back to article SCO vs. IBM battle resumes over ownership of Unix

IBM's lawsuit with SCO over just who owns Unix has crawled out of the grave and seems set to shuffle back into US courts. For the uninitiated, or those who've successfully tried to forget this turgid saga, a brief summary: SCO in 2003 sued IBM for doing something nasty to bits of Unix it owned. Or felt it owned. SCO also sued …

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WTF?

Oh you gotta be kidding....

Really?

Really?!

SCO - die quietly already. It is beyond over. Let it go.

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Linux

Re: Oh you gotta be kidding....

Once again, the most important feature in all this - who is *really* behind SCO - is totally left out. There's so much FUD involved it's enough to make you want to throw your chair across the room and bury someone.

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Re: Oh you gotta be kidding....

SCO had a deal with Boies Schiller to provide legal representation for a fixed fee and a percentage of win for all the litigation.

As the only asset retained by The SCO Group was the litigation it may be that Boies have to carry on the fund for this? Otherwise it is likely to be some of the crazy investors (Yarro?) who are still hoping for a payout or a buyout.

Either way it is impossible for there to be any requirement for licensing of Linux due to the cases already gone. They didn't even get to the Copying of code by IBM part, as it was a moot point due to the Novell no transferring copyright in the first place part. Even after the IBM part there was the fact that SCO produced and distributed Linux themselves which was licensed under the GPL, so they wouldn't be able to sue due to that.

This case does allow IBM to vindicate itself and bring in its counter claims so it's no bad thing but obviously there will be no payout for IBM but it could. at least, put the nail in the coffin.

The biggest travesty is the bankruptcy court that gave a safe habour to SCO with absolutely no hope of them getting back on their feet, which meant that their lawsuits were a free ride with none of their assets or dwindling funds being at risk.

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Anonymous Coward

Re: Oh you gotta be kidding....

Yeah, Bob, and I'm sure none of that FUD is people like you and Eadon suggesting that Microsoft are teh evils and behind everything that's bad on the Internet and everything bad that happens to Linux.

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Re: Oh you gotta be kidding....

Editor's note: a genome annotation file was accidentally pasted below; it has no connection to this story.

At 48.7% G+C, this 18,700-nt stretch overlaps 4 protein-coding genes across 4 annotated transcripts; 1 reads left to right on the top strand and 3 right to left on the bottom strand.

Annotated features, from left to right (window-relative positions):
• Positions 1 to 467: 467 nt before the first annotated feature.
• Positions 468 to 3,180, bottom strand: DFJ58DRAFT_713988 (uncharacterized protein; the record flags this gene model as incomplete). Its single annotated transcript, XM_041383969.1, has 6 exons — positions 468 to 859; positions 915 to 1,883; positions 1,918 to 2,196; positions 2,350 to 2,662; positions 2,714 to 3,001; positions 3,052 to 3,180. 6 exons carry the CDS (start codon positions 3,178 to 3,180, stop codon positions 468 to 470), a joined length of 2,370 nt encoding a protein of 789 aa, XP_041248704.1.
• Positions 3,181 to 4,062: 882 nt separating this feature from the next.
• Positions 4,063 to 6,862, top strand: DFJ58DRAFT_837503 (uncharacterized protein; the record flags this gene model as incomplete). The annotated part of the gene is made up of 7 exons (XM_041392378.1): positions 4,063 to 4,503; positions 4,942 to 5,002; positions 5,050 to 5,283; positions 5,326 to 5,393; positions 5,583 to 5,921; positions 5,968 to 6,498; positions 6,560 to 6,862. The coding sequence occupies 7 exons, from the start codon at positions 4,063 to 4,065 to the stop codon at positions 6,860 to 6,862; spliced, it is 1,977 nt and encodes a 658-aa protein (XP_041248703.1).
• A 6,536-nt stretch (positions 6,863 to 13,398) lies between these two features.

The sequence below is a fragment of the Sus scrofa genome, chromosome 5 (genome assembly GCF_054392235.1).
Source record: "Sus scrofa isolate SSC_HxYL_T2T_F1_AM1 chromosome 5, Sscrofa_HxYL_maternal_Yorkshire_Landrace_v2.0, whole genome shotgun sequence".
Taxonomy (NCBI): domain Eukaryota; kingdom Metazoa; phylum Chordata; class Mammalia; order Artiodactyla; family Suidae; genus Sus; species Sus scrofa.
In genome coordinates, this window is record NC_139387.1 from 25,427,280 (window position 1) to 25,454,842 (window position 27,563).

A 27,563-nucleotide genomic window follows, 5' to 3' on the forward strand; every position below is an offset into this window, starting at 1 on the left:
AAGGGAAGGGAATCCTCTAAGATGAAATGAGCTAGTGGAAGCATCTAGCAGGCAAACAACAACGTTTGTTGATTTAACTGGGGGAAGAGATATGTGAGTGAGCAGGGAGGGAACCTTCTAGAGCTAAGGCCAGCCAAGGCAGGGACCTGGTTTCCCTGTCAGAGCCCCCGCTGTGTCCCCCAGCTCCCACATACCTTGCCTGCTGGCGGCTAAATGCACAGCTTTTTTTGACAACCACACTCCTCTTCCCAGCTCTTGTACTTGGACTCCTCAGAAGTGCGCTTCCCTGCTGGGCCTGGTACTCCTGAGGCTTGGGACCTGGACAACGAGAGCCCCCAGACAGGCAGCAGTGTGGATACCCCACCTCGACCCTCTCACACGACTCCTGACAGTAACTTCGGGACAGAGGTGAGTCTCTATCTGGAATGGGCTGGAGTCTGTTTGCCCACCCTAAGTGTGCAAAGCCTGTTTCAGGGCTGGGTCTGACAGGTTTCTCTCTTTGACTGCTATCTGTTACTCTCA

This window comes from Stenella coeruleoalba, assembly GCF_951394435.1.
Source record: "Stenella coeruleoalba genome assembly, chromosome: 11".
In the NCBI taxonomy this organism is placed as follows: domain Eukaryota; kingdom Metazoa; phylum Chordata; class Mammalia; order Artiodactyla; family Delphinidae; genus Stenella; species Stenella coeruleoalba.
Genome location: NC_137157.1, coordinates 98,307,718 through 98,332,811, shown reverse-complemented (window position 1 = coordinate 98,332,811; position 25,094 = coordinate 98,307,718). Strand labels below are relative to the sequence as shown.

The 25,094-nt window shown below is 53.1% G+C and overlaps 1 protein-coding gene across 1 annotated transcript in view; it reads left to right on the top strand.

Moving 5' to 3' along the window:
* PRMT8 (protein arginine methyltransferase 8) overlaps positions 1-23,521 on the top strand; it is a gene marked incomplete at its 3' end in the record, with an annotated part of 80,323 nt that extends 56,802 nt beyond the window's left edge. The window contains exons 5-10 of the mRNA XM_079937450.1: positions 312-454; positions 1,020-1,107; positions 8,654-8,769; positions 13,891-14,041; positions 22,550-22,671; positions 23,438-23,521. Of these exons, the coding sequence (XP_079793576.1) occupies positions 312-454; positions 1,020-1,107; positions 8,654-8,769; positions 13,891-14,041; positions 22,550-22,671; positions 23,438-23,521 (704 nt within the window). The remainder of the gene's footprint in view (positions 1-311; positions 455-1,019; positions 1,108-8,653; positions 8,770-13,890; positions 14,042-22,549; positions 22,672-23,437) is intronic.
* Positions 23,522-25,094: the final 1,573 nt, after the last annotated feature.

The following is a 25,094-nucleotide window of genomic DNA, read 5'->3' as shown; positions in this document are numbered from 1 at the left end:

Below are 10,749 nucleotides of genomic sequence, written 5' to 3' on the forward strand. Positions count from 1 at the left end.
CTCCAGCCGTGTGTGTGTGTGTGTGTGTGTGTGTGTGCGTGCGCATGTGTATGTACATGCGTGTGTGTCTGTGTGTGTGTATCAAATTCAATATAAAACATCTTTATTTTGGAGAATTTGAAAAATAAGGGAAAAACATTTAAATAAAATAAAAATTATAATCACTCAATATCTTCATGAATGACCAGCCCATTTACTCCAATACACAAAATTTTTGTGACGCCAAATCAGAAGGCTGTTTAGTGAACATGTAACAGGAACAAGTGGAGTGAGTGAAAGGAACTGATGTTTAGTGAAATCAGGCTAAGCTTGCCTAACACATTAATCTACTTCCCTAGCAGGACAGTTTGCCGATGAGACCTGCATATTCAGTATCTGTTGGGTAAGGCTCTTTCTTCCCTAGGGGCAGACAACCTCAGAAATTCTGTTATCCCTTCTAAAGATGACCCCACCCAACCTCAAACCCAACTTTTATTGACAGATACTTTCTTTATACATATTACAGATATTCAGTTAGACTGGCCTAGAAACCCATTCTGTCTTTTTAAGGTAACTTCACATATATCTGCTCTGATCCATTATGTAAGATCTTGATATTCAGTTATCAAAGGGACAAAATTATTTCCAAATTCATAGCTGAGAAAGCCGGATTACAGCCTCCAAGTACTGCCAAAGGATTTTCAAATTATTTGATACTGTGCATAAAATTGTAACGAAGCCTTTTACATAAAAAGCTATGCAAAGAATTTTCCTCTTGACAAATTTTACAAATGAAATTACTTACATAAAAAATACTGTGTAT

FUD? not so much...

"Microsoft funding of SCO controversy

On March 4, 2004, a leaked SCO internal e-mail detailed how Microsoft had raised up to $106 million via the BayStar referral and other means. Blake Stowell of SCO confirmed the memo was real. BayStar claimed the deal was suggested by Microsoft, but that no money for it came directly from them. In addition to the Baystar involvement, Microsoft paid SCO $6M (USD) in May 2003 for a license to "Unix and Unix-related patents", despite the lack of Unix-related patents owned by SCO. This deal was widely seen in the press as a boost to SCO's finances which would help SCO with its lawsuit against IBM"

(from wikipedia - cause i knew it had happened but couldnt remember when etc)

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Re: Oh you gotta be kidding....

I can't really understand how anyone thinks this has a chance.

Hurdle No. 1: SCO does not own the copyright to Unix, Novell owns it.

Hurdle No. 2: Linux did not copy from Unix, both copied from BSD, and both are entitled to do that.

Hurdle No. 3: SCO published the code in question as part of Caldera Open Linux, and licenced it under the terms of the GPL, which gives people permission to copy it. Novell did the same as part of SuSE Linux.

If you fall at any one of those hurdles, the case fails. They fell at hurdle no. 1 last time round. Even if they get over that hurdle this time, they still have hurdles 2 and 3.

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Re: Oh you gotta be kidding....

"Linux did not copy from Unix, both copied from BSD, and both are entitled to do that."

What?

check link: http://en.wikipedia.org/wiki/File:Unix_history-simple.svg

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Re: Oh you gotta be kidding....

Well I moved one of my servers from OpenSuSE to FreeBSD. They have a lot more in common than the differences between them. ZFS is a difference, and the reason why I switched. There is ZFS for Linux, but it isn't mature enough for me at the moment. The kernels are obviously different, but most of the stuff running on top of the kernels seems to be the same on both.

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Re: Oh you gotta be kidding....

> Hurdle No. 1: SCO does not own the copyright to Unix, Novell owns it.